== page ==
Long-awaited follow-up to H.M.S. Fable delivers

Product Overview

Overall rating:

Score 4

Product:

Shed Heaven

They’re a luckless lot, Shack. They made Waterpistol, an album that might have been one of the defining recordings of 1991, had the studio not burnt down, destroying the master tapes. Then came H.M.S. Fable, finally written and recorded following a period of smack addiction and subsequent detoxification. It was greeted with critical hallelujahs?but disagreements over the quality of its promotion led to a squandering of any momentum they achieved. Like fellow Byrdsian Liverpudlians The La’s, it seemed improbable they’d ever record again.

Now, finally, brothers Mick and John Head et al are back on a new label with an LP recorded in just six weeks and it shows?in the best possible sense. There’s a rawness, a ripeness, a spontaneity about Here’s Tom With The Weather that hasn’t been destroyed by multitracking or studio varnishing. Terms like “proper music” and “real songs” are usually the last refuge of the Luddite. These are “proper” and “real” with all the organic, halcyon beauty that that entails.

The opener, “As Long As I’ve Got You”, for instance, with its distant accordions, wafts in like a breath of sea air, or like hearing Simon & Garfunkel for the first time.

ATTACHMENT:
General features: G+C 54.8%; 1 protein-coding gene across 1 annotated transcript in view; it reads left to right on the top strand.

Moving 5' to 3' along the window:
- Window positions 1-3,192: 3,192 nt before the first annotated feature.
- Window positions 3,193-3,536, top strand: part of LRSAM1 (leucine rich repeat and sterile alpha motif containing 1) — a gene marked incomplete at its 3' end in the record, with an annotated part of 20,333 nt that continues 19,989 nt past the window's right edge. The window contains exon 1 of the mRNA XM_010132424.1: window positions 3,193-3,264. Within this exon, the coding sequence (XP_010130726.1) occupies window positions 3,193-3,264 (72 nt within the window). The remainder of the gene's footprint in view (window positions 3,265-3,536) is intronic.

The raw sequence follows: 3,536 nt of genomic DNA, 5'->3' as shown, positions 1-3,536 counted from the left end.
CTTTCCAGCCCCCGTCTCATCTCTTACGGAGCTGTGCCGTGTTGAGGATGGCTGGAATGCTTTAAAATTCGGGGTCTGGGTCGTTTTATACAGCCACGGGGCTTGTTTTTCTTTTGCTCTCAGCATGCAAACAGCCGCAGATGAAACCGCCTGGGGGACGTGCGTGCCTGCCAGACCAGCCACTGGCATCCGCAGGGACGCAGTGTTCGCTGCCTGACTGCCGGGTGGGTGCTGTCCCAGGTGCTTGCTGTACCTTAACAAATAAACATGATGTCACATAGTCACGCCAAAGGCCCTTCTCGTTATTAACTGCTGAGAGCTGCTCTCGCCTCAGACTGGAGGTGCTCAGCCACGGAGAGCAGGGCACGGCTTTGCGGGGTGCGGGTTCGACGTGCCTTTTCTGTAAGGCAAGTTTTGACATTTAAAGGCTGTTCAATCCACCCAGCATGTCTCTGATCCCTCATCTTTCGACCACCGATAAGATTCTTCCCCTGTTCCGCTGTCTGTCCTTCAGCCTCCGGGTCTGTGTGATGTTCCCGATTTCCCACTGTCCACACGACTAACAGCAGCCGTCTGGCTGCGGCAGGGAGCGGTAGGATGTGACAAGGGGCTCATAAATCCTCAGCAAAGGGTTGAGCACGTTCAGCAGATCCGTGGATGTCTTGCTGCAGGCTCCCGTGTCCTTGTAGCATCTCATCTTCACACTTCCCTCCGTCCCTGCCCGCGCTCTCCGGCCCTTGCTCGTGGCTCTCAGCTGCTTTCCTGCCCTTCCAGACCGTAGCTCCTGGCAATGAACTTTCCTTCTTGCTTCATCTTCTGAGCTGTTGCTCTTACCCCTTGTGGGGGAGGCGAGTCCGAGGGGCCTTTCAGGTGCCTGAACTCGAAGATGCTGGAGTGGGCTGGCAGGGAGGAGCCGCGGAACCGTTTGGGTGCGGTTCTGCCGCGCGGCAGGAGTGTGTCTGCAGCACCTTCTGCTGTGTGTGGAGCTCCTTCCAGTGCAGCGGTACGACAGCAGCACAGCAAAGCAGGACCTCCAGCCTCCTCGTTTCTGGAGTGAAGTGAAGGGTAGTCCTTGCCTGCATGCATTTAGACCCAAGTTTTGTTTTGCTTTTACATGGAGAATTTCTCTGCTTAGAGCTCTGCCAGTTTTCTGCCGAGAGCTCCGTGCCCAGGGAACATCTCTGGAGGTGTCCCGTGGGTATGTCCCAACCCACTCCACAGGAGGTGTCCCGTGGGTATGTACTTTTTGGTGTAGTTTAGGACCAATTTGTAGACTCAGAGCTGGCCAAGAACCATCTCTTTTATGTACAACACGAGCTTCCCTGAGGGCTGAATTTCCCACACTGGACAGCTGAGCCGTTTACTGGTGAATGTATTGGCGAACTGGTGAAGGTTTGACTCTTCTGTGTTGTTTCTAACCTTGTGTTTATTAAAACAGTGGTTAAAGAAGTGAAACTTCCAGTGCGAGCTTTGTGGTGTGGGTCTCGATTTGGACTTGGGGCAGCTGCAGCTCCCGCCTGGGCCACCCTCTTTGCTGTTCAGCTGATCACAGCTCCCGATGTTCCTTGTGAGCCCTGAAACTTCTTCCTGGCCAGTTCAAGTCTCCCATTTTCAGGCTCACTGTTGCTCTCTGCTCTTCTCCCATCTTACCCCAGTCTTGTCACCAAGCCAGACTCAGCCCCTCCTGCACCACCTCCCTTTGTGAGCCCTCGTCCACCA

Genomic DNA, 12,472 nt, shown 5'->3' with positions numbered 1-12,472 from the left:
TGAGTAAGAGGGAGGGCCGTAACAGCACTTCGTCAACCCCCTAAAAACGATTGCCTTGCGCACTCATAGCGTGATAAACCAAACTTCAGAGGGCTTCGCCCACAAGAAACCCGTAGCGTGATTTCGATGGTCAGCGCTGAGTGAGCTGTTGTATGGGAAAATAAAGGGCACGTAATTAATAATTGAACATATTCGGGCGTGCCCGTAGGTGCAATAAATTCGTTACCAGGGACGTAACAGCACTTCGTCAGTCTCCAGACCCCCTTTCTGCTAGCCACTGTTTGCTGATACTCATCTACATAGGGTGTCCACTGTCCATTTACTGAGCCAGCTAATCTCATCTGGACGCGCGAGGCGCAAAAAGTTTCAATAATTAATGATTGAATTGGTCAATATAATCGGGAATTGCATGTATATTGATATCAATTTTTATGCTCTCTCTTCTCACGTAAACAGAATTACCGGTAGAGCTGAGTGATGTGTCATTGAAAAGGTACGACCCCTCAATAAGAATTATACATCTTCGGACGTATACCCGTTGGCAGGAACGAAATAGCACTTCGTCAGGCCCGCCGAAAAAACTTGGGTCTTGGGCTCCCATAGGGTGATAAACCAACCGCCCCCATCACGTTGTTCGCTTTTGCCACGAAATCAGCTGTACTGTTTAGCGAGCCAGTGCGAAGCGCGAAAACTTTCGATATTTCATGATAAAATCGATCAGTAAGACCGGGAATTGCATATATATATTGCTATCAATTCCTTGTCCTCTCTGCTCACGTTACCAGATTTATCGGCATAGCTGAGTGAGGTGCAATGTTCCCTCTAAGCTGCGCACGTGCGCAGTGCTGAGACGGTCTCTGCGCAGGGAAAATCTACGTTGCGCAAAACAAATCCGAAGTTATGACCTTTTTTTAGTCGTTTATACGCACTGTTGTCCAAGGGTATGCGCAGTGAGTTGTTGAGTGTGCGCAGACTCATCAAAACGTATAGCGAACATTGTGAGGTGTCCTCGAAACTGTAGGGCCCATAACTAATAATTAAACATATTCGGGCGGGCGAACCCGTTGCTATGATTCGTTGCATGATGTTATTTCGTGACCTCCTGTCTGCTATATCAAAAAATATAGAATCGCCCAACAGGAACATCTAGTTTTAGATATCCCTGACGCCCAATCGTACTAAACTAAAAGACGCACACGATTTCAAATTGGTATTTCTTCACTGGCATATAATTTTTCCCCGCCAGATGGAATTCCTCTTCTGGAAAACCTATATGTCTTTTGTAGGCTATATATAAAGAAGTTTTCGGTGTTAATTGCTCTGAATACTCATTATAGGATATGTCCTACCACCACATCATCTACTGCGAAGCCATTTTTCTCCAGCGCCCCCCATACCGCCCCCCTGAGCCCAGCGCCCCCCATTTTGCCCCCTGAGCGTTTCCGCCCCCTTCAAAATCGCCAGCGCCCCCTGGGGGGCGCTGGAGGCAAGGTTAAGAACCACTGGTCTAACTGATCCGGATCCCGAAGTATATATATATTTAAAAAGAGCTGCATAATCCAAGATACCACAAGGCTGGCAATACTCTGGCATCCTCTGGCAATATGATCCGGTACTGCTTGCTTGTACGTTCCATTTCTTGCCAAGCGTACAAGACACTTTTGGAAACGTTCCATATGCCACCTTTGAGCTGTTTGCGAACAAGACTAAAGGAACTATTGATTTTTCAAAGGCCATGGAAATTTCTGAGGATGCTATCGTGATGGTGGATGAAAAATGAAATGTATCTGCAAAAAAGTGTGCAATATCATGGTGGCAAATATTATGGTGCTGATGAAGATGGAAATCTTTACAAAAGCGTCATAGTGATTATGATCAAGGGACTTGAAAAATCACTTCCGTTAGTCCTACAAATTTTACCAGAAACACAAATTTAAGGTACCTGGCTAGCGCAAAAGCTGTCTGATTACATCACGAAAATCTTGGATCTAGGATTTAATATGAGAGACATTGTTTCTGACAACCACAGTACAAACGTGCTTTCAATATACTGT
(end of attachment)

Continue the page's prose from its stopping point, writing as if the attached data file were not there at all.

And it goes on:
“Soldier Man”, too, with its meandering guitar break, showers on you like bracingly damp, strangely uplifting weather. “Byrds Turn To Stone”, with its subtle, semi-acoustic blowback, shows that Shack aren’t just strummers, but possess a fine gift for arrangement emphasised again on the strings that weave unsteadily through “The Girl With The Long Brown Hair”, or on the wistful “Miles Apart”, one of a clutch of fine John Head compositions here (brother Mick pens the rest).

With the seedy, “Waiting For The Man”-style scenario of “On The Terrace”, the salsa flavourings of “Meant To Be”, and what sound like allusions to Patty Hearst on “On The Streets Tonight”, this album covers a range of lyrical ground and moods before returning to the heavily qualified “bliss” of the uneasy, closing lullaby “Happy Ever After”. They’ve given a lot, Shack?now it’s time for them to take.